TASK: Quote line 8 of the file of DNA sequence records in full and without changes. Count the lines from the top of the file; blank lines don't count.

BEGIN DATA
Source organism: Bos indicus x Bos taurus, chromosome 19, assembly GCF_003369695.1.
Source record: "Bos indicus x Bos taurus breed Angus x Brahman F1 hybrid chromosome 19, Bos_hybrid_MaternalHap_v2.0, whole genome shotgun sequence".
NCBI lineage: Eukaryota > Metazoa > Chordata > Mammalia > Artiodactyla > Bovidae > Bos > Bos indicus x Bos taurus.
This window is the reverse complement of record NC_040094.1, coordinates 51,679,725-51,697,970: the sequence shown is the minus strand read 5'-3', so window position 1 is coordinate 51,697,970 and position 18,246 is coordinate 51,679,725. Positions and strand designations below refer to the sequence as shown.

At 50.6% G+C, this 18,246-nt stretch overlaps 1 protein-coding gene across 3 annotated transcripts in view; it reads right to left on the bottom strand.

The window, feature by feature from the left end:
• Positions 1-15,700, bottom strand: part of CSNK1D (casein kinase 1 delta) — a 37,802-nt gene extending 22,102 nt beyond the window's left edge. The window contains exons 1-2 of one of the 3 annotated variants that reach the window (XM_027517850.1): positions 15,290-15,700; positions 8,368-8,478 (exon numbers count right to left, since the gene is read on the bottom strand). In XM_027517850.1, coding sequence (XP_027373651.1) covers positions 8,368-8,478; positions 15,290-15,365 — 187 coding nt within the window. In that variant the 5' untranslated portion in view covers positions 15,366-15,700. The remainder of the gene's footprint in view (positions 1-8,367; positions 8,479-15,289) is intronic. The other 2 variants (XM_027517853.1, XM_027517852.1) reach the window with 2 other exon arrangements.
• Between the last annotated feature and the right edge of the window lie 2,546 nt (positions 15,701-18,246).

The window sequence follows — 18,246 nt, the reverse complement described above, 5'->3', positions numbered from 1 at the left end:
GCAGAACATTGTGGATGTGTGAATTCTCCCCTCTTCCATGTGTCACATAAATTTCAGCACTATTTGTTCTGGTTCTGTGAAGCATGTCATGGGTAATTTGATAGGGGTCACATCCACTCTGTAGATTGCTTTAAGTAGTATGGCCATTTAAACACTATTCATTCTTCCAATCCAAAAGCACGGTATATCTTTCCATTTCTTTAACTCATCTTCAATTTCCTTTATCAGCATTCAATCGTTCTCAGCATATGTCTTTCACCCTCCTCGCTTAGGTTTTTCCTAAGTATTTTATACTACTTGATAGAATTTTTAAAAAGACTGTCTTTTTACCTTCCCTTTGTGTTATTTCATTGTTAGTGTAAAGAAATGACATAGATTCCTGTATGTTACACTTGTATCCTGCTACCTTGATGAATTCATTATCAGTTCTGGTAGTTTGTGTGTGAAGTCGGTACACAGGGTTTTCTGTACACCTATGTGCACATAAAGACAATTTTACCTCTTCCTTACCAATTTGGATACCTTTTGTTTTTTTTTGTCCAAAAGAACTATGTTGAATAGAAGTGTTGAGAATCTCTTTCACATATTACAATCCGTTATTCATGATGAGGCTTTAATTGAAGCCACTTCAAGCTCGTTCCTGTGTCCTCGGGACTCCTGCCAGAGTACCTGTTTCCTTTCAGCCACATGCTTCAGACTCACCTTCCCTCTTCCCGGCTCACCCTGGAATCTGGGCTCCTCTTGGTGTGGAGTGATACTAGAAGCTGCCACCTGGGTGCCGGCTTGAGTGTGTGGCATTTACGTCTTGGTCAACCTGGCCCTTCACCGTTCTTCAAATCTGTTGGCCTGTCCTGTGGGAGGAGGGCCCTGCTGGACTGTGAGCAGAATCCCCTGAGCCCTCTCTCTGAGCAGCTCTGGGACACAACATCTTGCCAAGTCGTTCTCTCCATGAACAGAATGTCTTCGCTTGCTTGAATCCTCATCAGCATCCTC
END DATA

• Between the last annotated feature and the right edge of the window lie 2,546 nt (positions 15,701-18,246).